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Ashes Taken for Fire

Aesthetic Modernism and the Critique of Identity

2006
Author:

Kevin M. Bell

Ashes Taken for Fire

Questions constructions of identity and blackness in modern literature

Kevin Bell surveys fiction by Conrad, Woolf, Faulkner, West, Ellison, and Himes to argue that modernism exposes cultural identities such as blackness as mere strategies of conforming the self into belonging. For while blackness operates as a standard figural expression for disorientation, its presumably “voided” character is reprojected in this work as an immanent force of possibility and experimentation.

This book entails one of the first truly heterogeneous readings of modernist fiction, offering an intriguing philosophical exploration and a long overdue corrective.

Aldon L. Nielsen, Pennsylvania State University

For years critics have held that literary modernism was both apolitical and solipsistic. While the former charge began to give way with the recession of New Criticism, the latter has grown in strength as a lead-in to the claim that postmodernism is apolitical and solipsistic.

Against this backdrop, Kevin Bell surveys fiction by Conrad, Woolf, Faulkner, West, Ellison, and Himes to show that modernism is a sharply philosophical archive. In Ashes Taken for Fire, he argues that modernism exposes cultural identities such as blackness as mere strategies of conforming the self into belonging. Bell’s examination pursues the question of nonidentity through sound, silence, and gesture, treating these as technologies of reading the contradictions, breakdowns, and erasures that constitute subjectivity. His analysis of these texts reveals that the aesthetic investigations they perform undo the logic of cultural identity, devastating such reductive rubrics as “race” or “gender.”

Ashes Taken for Fire explores the experience of blackness in both its chromatic/ocular and “racial” registers. For while blackness operates as a standard figural expression for disorientation, its presumably “voided” character is re-projected in this work as an immanent force of possibility and experimentation.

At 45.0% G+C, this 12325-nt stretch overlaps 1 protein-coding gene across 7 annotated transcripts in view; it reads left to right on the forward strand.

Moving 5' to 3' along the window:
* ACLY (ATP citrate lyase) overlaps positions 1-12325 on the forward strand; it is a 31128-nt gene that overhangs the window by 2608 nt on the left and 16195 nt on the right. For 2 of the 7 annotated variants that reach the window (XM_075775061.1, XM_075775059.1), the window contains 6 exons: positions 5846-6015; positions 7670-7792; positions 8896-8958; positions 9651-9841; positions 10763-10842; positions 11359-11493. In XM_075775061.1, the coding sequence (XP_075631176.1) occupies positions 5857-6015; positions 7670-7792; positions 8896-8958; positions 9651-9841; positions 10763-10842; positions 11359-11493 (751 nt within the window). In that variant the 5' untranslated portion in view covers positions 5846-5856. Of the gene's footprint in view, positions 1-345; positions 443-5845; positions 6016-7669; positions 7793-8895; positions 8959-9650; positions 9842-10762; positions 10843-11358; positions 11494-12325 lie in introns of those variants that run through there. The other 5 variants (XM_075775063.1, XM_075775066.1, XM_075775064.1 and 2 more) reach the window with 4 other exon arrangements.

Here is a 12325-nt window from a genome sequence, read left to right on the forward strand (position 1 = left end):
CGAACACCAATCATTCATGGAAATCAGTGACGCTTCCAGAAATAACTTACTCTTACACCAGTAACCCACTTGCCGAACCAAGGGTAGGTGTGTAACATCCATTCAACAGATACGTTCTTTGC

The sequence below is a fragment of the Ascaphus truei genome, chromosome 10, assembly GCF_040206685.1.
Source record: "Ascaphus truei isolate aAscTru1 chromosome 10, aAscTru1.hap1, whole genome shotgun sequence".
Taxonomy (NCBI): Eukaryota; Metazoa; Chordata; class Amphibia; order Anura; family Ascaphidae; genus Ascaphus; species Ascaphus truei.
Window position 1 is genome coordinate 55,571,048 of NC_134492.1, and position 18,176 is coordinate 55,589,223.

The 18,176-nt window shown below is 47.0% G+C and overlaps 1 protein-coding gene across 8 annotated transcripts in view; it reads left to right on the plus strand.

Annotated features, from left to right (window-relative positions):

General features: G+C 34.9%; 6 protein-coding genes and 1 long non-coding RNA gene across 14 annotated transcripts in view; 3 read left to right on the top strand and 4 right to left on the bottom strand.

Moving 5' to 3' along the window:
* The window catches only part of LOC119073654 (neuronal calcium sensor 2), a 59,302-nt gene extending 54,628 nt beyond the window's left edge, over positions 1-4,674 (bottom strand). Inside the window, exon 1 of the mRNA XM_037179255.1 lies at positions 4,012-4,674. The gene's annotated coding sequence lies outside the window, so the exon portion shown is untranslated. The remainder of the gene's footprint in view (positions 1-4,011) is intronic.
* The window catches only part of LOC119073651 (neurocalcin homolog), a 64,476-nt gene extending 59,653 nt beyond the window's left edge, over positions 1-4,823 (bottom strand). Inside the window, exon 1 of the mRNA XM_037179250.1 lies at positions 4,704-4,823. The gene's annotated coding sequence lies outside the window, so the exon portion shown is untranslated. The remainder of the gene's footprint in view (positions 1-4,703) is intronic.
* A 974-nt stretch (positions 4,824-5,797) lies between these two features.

Ashes Taken for Fire

Kevin Bell is assistant professor of English and comparative literary studies at Northwestern University.

Ashes Taken for Fire

This book entails one of the first truly heterogeneous readings of modernist fiction, offering an intriguing philosophical exploration and a long overdue corrective.

Aldon L. Nielsen, Pennsylvania State University

Ashes Taken for Fire is a brilliant account of literary modernism that will richly repay readers across a range of literary fields.

Fred Moten, University of Southern California

In this unique pairing of British and American novelists within the literary modernism movement, Bell argues for a common element in the search for identity within the detritus of mainstream culture. Bell’s introductory chapter is valuable for its summary and elucidation of literary modernism and its reflexivity.

Choice

Ashes Taken for Fire

Contents

Acknowledgments

Introduction:Modernism under the Sign of Suicide

Part I Mimetic Elusives

1 Holographic Ensemble: The Death of Doubt Itself in The Nigger of the “Narcissus”
2 Something Savage,Something Pedantic:Imaginary Portraits of Certitude in Jacob’s Room

Part II Narcissism and Nothingness

3 Maladjusted Phantasms: The Ontological Question of Blackness in Light in August
4 The Business of Dreams: Retailing Presence in Miss Lonely hearts

Part III Blackness (In)Visible

5 Chaos and Surface in Invisible Man
6 Assuming the Position: Fugitivity and Futurity in the Work of Chester Himes

Notes
Bibliography

Index